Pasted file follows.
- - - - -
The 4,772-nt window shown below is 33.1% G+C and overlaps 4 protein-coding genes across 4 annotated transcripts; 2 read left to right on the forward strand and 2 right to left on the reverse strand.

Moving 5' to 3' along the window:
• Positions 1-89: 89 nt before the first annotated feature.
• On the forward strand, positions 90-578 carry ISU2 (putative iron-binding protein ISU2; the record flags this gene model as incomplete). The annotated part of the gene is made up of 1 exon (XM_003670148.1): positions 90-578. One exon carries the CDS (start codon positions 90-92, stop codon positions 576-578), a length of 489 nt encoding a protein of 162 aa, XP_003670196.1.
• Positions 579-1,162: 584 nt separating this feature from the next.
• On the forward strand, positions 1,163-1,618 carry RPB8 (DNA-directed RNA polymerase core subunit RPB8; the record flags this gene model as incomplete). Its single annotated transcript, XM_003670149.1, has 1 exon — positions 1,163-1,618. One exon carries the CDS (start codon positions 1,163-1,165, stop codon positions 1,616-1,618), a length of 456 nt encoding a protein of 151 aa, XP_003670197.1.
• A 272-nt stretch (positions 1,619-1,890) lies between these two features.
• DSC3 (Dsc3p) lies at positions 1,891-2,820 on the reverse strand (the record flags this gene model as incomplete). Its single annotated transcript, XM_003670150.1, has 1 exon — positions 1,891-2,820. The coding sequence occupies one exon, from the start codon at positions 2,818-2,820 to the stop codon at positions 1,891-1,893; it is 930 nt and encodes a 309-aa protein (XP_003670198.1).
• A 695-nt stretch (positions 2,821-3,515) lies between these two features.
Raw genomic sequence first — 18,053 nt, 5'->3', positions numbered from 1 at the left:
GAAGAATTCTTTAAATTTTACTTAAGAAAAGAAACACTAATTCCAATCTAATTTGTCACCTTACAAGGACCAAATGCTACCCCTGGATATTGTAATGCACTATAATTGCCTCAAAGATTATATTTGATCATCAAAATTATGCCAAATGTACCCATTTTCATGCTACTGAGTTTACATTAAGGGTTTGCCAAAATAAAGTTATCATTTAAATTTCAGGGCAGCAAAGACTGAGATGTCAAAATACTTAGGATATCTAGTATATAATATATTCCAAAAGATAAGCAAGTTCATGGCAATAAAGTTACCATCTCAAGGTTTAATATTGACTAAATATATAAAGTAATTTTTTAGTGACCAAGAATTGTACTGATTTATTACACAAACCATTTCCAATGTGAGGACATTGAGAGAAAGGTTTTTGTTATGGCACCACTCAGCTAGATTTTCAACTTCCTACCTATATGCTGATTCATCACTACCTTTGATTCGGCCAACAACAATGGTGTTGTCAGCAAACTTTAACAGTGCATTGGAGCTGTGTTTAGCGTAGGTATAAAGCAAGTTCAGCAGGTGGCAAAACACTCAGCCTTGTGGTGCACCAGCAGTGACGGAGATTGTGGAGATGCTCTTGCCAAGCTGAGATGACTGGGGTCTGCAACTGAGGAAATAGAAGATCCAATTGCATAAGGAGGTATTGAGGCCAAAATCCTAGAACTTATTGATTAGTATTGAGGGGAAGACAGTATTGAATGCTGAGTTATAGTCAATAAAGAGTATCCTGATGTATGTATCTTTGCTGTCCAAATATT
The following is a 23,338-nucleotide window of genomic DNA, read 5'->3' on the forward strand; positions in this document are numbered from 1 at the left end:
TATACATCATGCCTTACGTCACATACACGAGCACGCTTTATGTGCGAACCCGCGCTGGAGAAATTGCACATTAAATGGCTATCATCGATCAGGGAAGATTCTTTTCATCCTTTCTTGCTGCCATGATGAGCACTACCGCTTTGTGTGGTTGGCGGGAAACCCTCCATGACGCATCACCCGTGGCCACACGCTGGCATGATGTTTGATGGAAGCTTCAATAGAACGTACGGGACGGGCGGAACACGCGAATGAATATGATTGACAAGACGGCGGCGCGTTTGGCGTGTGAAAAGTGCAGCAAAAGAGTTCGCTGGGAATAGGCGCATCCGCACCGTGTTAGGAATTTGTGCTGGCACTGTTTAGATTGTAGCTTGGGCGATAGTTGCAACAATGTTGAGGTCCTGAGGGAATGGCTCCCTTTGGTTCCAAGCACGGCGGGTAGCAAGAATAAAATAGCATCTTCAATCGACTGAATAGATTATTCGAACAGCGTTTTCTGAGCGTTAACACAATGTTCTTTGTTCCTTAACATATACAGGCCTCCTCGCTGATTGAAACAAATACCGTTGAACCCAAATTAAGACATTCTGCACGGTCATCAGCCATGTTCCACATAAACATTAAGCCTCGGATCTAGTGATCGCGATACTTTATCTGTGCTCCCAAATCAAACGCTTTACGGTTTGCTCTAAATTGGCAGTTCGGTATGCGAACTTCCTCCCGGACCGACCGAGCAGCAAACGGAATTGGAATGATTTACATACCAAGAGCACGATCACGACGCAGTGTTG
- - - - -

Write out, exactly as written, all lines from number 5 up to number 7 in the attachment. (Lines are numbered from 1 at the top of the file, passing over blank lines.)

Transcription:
• Positions 579-1,162: 584 nt separating this feature from the next.
• On the forward strand, positions 1,163-1,618 carry RPB8 (DNA-directed RNA polymerase core subunit RPB8; the record flags this gene model as incomplete). Its single annotated transcript, XM_003670149.1, has 1 exon — positions 1,163-1,618. One exon carries the CDS (start codon positions 1,163-1,165, stop codon positions 1,616-1,618), a length of 456 nt encoding a protein of 151 aa, XP_003670197.1.
• A 272-nt stretch (positions 1,619-1,890) lies between these two features.